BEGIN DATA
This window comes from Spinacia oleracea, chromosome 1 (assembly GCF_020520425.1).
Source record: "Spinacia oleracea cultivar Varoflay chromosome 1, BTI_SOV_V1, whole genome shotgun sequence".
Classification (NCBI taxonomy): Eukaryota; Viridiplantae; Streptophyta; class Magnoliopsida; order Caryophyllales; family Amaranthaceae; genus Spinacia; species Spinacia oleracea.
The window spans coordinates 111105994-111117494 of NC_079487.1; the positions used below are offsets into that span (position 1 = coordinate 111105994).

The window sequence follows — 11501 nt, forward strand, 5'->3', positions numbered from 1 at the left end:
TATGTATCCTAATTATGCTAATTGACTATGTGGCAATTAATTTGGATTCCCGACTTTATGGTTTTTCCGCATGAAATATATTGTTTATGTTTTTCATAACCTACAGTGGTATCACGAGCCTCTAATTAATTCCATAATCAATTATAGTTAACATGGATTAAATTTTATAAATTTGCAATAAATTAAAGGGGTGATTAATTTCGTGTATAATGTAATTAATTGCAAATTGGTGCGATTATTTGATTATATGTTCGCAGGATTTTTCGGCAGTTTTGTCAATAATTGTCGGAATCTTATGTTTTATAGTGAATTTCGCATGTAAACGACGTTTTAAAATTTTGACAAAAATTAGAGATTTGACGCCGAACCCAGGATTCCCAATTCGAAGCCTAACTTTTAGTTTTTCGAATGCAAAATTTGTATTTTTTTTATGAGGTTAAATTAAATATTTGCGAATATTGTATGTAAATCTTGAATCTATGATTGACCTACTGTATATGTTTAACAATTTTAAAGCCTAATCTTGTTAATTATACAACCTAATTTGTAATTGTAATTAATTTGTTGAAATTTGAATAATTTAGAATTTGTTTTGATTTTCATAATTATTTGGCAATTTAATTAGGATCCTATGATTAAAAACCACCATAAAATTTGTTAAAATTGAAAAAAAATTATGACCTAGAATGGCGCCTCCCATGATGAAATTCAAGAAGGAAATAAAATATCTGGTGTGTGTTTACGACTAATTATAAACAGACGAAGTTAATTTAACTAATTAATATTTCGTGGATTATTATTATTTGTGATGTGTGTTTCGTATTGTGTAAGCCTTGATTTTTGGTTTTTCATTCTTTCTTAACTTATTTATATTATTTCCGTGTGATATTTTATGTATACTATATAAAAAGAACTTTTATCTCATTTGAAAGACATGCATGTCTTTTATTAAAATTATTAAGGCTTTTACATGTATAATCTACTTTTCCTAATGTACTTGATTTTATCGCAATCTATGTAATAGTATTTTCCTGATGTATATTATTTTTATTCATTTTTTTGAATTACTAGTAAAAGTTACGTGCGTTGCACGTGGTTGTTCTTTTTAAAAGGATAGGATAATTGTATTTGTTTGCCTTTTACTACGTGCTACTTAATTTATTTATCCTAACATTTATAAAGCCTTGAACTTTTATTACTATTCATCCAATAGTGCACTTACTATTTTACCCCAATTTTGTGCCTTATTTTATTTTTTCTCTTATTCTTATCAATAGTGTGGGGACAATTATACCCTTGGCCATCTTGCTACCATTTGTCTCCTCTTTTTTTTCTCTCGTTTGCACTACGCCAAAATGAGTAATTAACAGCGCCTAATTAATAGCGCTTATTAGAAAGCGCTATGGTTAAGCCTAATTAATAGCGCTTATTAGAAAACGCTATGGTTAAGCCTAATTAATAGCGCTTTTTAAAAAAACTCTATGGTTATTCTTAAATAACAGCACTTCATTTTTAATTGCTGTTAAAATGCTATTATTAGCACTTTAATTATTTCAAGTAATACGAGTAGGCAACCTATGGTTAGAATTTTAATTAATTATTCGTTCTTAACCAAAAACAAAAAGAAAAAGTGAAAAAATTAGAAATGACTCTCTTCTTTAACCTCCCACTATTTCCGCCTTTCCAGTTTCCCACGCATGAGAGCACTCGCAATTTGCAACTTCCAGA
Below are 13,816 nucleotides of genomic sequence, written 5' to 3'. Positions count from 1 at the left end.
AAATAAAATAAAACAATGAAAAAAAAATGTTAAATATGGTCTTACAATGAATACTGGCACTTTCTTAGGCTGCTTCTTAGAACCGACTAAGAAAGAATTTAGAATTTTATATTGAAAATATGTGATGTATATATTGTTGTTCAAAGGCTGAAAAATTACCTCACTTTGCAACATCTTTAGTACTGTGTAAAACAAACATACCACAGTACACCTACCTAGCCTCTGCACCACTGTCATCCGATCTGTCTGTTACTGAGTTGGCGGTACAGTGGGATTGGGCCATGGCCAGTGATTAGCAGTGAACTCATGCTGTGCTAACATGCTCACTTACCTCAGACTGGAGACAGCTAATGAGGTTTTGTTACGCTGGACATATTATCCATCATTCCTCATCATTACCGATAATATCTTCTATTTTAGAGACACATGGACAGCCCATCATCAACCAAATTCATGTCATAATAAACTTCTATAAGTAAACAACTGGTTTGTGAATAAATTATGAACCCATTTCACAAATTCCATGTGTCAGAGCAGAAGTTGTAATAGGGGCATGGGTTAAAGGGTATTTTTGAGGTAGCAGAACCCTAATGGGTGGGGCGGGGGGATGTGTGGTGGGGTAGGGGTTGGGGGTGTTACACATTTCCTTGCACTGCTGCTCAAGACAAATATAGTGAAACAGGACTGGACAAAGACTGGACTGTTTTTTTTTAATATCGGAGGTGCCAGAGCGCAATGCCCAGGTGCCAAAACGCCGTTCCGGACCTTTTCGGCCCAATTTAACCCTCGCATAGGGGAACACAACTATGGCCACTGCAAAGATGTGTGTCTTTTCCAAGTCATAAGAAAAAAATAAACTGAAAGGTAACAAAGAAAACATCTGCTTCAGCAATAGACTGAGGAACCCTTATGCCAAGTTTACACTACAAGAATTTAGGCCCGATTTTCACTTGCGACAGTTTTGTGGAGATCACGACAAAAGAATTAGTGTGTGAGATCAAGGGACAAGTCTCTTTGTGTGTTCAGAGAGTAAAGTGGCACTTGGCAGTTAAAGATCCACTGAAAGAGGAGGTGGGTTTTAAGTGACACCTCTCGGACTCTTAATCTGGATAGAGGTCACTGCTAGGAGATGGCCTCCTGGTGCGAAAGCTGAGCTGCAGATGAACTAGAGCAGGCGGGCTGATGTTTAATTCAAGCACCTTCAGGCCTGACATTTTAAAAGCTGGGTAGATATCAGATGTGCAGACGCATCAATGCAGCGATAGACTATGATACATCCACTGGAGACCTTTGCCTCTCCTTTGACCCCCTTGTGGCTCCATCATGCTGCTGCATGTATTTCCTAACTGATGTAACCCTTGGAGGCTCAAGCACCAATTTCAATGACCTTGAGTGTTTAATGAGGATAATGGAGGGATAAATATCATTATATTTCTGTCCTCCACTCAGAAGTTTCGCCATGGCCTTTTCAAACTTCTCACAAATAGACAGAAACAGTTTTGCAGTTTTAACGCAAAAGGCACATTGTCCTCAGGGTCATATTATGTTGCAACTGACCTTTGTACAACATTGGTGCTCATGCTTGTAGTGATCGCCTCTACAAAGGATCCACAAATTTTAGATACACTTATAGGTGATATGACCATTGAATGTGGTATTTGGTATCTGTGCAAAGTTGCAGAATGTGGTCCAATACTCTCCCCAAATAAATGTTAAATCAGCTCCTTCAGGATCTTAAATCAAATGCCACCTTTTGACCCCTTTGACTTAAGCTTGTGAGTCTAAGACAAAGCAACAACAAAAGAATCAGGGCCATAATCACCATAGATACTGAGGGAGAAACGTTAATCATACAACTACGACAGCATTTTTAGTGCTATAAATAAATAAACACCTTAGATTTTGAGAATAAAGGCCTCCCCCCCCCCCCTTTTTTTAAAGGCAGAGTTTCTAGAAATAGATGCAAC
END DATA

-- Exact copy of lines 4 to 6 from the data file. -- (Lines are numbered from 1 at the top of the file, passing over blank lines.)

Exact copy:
The window spans coordinates 111105994-111117494 of NC_079487.1; the positions used below are offsets into that span (position 1 = coordinate 111105994).

The window sequence follows — 11501 nt, forward strand, 5'->3', positions numbered from 1 at the left end:
TATGTATCCTAATTATGCTAATTGACTATGTGGCAATTAATTTGGATTCCCGACTTTATGGTTTTTCCGCATGAAATATATTGTTTATGTTTTTCATAACCTACAGTGGTATCACGAGCCTCTAATTAATTCCATAATCAATTATAGTTAACATGGATTAAATTTTATAAATTTGCAATAAATTAAAGGGGTGATTAATTTCGTGTATAATGTAATTAATTGCAAATTGGTGCGATTATTTGATTATATGTTCGCAGGATTTTTCGGCAGTTTTGTCAATAATTGTCGGAATCTTATGTTTTATAGTGAATTTCGCATGTAAACGACGTTTTAAAATTTTGACAAAAATTAGAGATTTGACGCCGAACCCAGGATTCCCAATTCGAAGCCTAACTTTTAGTTTTTCGAATGCAAAATTTGTATTTTTTTTATGAGGTTAAATTAAATATTTGCGAATATTGTATGTAAATCTTGAATCTATGATTGACCTACTGTATATGTTTAACAATTTTAAAGCCTAATCTTGTTAATTATACAACCTAATTTGTAATTGTAATTAATTTGTTGAAATTTGAATAATTTAGAATTTGTTTTGATTTTCATAATTATTTGGCAATTTAATTAGGATCCTATGATTAAAAACCACCATAAAATTTGTTAAAATTGAAAAAAAATTATGACCTAGAATGGCGCCTCCCATGATGAAATTCAAGAAGGAAATAAAATATCTGGTGTGTGTTTACGACTAATTATAAACAGACGAAGTTAATTTAACTAATTAATATTTCGTGGATTATTATTATTTGTGATGTGTGTTTCGTATTGTGTAAGCCTTGATTTTTGGTTTTTCATTCTTTCTTAACTTATTTATATTATTTCCGTGTGATATTTTATGTATACTATATAAAAAGAACTTTTATCTCATTTGAAAGACATGCATGTCTTTTATTAAAATTATTAAGGCTTTTACATGTATAATCTACTTTTCCTAATGTACTTGATTTTATCGCAATCTATGTAATAGTATTTTCCTGATGTATATTATTTTTATTCATTTTTTTGAATTACTAGTAAAAGTTACGTGCGTTGCACGTGGTTGTTCTTTTTAAAAGGATAGGATAATTGTATTTGTTTGCCTTTTACTACGTGCTACTTAATTTATTTATCCTAACATTTATAAAGCCTTGAACTTTTATTACTATTCATCCAATAGTGCACTTACTATTTTACCCCAATTTTGTGCCTTATTTTATTTTTTCTCTTATTCTTATCAATAGTGTGGGGACAATTATACCCTTGGCCATCTTGCTACCATTTGTCTCCTCTTTTTTTTCTCTCGTTTGCACTACGCCAAAATGAGTAATTAACAGCGCCTAATTAATAGCGCTTATTAGAAAGCGCTATGGTTAAGCCTAATTAATAGCGCTTATTAGAAAACGCTATGGTTAAGCCTAATTAATAGCGCTTTTTAAAAAAACTCTATGGTTATTCTTAAATAACAGCACTTCATTTTTAATTGCTGTTAAAATGCTATTATTAGCACTTTAATTATTTCAAGTAATACGAGTAGGCAACCTATGGTTAGAATTTTAATTAATTATTCGTTCTTAACCAAAAACAAAAAGAAAAAGTGAAAAAATTAGAAATGACTCTCTTCTTTAACCTCCCACTATTTCCGCCTTTCCAGTTTCCCACGCATGAGAGCACTCGCAATTTGCAACTTCCAGA